Digital Rights Ireland claims it may be shut down if it can’t raise the money needed to pay the legal costs it has incurred, following a failed application for a right to speak in a court case last year whereby record companies were demanding internet blocking.
The group wanted to tell the court that internet blocking is futile and how overblocking can harm internet users.
“2013 was a big year for digital rights and for Digital Rights Ireland in particular. We had a major success with our case against mass surveillance which led to an Advocate-General’s opinion that the Data Retention Directive is incompatible with the European Charter of Fundamental Rights – and we are confident that this will lead in a few months to a judgment from the European Court of Justice which will give greater privacy rights for all Europeans. Don’t take our word for it – here’s MEP Jan Philipp Albrecht in the Wall Street Journal describing this as a “breakthrough for civil liberties“. We also appeared before the Irish Parliament to argue against kneejerk reactions to “cyberbullying” which could damage free speech online.”
“But after a financial setback we need your help to be able to keep up this work. Here’s why.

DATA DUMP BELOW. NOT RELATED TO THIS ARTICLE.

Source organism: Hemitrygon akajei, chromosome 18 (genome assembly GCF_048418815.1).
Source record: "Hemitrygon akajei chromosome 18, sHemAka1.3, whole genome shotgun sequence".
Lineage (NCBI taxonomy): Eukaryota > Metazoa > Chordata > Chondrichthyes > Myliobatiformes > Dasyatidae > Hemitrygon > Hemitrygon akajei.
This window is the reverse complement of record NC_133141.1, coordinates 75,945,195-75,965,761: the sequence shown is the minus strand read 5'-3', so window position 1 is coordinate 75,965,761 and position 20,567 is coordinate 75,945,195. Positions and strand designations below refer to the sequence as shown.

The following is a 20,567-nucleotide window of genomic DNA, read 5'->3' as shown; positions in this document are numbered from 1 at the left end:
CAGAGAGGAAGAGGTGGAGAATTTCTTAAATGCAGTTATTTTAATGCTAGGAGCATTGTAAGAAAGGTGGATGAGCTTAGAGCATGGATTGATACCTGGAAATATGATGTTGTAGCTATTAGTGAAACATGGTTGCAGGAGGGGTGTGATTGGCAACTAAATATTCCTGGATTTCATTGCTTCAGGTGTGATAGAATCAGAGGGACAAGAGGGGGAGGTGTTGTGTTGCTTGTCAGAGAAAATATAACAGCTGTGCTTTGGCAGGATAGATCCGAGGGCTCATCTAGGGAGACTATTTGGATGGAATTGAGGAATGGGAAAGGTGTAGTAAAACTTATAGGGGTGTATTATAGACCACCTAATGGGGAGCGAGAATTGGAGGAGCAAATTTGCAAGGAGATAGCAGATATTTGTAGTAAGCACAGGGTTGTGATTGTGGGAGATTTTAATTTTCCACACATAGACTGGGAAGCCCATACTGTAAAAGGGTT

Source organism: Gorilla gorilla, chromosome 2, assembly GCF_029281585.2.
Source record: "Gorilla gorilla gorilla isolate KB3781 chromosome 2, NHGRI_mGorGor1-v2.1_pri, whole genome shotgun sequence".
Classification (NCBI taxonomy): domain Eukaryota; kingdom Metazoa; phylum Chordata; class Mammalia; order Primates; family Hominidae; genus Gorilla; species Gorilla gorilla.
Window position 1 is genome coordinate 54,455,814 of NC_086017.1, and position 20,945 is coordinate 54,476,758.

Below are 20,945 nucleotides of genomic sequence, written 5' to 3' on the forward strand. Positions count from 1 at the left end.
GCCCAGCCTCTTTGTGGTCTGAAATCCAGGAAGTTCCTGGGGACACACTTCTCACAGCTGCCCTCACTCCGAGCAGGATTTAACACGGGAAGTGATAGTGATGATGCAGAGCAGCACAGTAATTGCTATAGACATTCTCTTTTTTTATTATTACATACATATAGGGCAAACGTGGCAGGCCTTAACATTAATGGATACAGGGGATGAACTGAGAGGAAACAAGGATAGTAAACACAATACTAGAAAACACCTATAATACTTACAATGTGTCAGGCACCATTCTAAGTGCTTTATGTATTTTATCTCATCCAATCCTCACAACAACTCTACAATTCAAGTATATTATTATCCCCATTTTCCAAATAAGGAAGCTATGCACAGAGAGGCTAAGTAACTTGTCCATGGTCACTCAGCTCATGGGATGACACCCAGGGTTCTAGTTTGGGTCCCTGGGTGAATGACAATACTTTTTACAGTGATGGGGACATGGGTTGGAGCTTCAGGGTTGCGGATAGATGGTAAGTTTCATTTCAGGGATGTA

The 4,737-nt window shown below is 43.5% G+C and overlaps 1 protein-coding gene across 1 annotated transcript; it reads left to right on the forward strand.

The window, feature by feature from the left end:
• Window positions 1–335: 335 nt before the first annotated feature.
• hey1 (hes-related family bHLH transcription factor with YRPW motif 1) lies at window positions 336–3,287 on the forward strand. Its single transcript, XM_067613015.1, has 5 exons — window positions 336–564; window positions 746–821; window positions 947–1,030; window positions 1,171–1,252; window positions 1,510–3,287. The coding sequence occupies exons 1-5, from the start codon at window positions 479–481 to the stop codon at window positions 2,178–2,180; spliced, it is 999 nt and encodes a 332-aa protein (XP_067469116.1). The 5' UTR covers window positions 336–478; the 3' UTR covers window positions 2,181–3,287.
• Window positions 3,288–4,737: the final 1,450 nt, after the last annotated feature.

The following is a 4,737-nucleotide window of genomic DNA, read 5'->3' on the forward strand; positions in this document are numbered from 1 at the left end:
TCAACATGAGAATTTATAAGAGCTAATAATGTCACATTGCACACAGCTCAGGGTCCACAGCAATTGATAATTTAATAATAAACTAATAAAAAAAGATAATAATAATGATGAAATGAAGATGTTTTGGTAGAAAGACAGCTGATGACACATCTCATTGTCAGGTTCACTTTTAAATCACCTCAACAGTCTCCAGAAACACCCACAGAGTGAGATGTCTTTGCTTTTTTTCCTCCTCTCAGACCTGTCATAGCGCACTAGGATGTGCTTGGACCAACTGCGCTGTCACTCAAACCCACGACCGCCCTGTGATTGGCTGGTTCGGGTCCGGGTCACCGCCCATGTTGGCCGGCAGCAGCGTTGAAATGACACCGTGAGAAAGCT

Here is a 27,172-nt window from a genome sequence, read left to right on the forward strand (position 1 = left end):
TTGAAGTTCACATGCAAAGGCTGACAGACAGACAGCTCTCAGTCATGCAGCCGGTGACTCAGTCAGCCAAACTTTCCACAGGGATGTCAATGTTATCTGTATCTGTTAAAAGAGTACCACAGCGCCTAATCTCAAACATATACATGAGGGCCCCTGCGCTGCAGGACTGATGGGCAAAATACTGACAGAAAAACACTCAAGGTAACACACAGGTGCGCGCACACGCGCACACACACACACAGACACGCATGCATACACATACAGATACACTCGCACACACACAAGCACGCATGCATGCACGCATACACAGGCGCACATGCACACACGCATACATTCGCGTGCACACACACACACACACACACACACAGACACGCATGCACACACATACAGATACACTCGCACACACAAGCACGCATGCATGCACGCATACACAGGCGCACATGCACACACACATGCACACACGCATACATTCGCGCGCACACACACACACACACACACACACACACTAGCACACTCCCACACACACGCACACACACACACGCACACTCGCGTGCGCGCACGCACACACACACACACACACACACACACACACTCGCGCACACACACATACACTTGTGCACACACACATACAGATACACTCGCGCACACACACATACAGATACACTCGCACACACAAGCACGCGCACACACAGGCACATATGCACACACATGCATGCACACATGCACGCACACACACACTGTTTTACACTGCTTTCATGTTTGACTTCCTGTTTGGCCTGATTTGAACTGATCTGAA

“In February we took another important court case. We applied to be an ‘amicus curiae‘ in a case brought by record companies demanding internet blocking in Ireland. This would have given us the right to speak in court – to explain why blocking is futile and how overblocking affects other websites and harms internet users. Otherwise the Irish courts can order blocking based only on the say so of the music industry – without anyone to challenge their case.”
“The judge gave a detailed decision. However, the upshot was that we did not succeed in our application. What’s more, costs were awarded against us. This meant that we had to pay the bills of the other parties to the case. The ISPs did not pursue costs against us, but the music industry did – demanding that we pay them €26,658.15 for what was, in effect, a single day in court. We challenged that bill and it was reduced to €13,700 – but we had to pay further costs of €1,900 to do so.”
“You might think that litigation in Ireland is outrageously expensive. You might think that this favours industry over the rights of the individual and cripples civil society. We wouldn’t quibble. Be that as it may, we now need to raise money to cover these costs.”
“The alternative is that the music industry could shut us down.”
“We need your help to make sure this doesn’t happen.”